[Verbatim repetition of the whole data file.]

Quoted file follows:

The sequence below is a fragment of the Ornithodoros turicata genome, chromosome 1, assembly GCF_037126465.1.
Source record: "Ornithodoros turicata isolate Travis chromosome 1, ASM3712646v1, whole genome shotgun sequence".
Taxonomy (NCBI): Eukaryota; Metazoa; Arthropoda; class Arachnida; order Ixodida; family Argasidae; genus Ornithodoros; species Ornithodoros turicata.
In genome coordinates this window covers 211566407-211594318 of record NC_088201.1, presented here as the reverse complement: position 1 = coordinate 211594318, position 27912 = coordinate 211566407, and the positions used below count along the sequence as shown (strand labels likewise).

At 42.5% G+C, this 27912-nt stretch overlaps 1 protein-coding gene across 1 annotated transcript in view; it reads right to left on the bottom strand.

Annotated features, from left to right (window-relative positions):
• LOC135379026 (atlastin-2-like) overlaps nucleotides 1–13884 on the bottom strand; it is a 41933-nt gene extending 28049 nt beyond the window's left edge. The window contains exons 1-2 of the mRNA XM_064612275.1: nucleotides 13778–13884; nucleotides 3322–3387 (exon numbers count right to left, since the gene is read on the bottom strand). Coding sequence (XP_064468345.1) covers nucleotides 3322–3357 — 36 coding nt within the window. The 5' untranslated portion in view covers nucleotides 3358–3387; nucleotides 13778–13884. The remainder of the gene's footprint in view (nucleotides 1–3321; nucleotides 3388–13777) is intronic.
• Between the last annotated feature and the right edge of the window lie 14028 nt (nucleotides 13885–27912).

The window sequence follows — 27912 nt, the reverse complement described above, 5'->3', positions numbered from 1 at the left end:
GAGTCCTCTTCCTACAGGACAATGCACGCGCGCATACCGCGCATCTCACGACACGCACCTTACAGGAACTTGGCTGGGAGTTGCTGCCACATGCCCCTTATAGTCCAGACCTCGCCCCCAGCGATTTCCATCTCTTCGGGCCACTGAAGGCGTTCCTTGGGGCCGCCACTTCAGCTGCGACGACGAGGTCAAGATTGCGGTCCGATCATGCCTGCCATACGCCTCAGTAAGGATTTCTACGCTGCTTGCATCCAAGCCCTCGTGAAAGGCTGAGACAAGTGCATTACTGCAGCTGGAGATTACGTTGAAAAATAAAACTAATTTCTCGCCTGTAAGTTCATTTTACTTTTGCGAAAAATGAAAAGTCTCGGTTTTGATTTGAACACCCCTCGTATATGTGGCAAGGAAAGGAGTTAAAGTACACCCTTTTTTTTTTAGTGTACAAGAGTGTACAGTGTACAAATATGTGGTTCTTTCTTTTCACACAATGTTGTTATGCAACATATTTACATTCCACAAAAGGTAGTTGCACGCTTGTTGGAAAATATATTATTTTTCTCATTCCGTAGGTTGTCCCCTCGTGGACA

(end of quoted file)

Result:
The sequence below is a fragment of the Ornithodoros turicata genome, chromosome 1, assembly GCF_037126465.1.
Source record: "Ornithodoros turicata isolate Travis chromosome 1, ASM3712646v1, whole genome shotgun sequence".
Taxonomy (NCBI): Eukaryota; Metazoa; Arthropoda; class Arachnida; order Ixodida; family Argasidae; genus Ornithodoros; species Ornithodoros turicata.
In genome coordinates this window covers 211566407-211594318 of record NC_088201.1, presented here as the reverse complement: position 1 = coordinate 211594318, position 27912 = coordinate 211566407, and the positions used below count along the sequence as shown (strand labels likewise).

At 42.5% G+C, this 27912-nt stretch overlaps 1 protein-coding gene across 1 annotated transcript in view; it reads right to left on the bottom strand.

Annotated features, from left to right (window-relative positions):
• LOC135379026 (atlastin-2-like) overlaps nucleotides 1–13884 on the bottom strand; it is a 41933-nt gene extending 28049 nt beyond the window's left edge. The window contains exons 1-2 of the mRNA XM_064612275.1: nucleotides 13778–13884; nucleotides 3322–3387 (exon numbers count right to left, since the gene is read on the bottom strand). Coding sequence (XP_064468345.1) covers nucleotides 3322–3357 — 36 coding nt within the window. The 5' untranslated portion in view covers nucleotides 3358–3387; nucleotides 13778–13884. The remainder of the gene's footprint in view (nucleotides 1–3321; nucleotides 3388–13777) is intronic.
• Between the last annotated feature and the right edge of the window lie 14028 nt (nucleotides 13885–27912).

The window sequence follows — 27912 nt, the reverse complement described above, 5'->3', positions numbered from 1 at the left end:
GAGTCCTCTTCCTACAGGACAATGCACGCGCGCATACCGCGCATCTCACGACACGCACCTTACAGGAACTTGGCTGGGAGTTGCTGCCACATGCCCCTTATAGTCCAGACCTCGCCCCCAGCGATTTCCATCTCTTCGGGCCACTGAAGGCGTTCCTTGGGGCCGCCACTTCAGCTGCGACGACGAGGTCAAGATTGCGGTCCGATCATGCCTGCCATACGCCTCAGTAAGGATTTCTACGCTGCTTGCATCCAAGCCCTCGTGAAAGGCTGAGACAAGTGCATTACTGCAGCTGGAGATTACGTTGAAAAATAAAACTAATTTCTCGCCTGTAAGTTCATTTTACTTTTGCGAAAAATGAAAAGTCTCGGTTTTGATTTGAACACCCCTCGTATATGTGGCAAGGAAAGGAGTTAAAGTACACCCTTTTTTTTTTAGTGTACAAGAGTGTACAGTGTACAAATATGTGGTTCTTTCTTTTCACACAATGTTGTTATGCAACATATTTACATTCCACAAAAGGTAGTTGCACGCTTGTTGGAAAATATATTATTTTTCTCATTCCGTAGGTTGTCCCCTCGTGGACA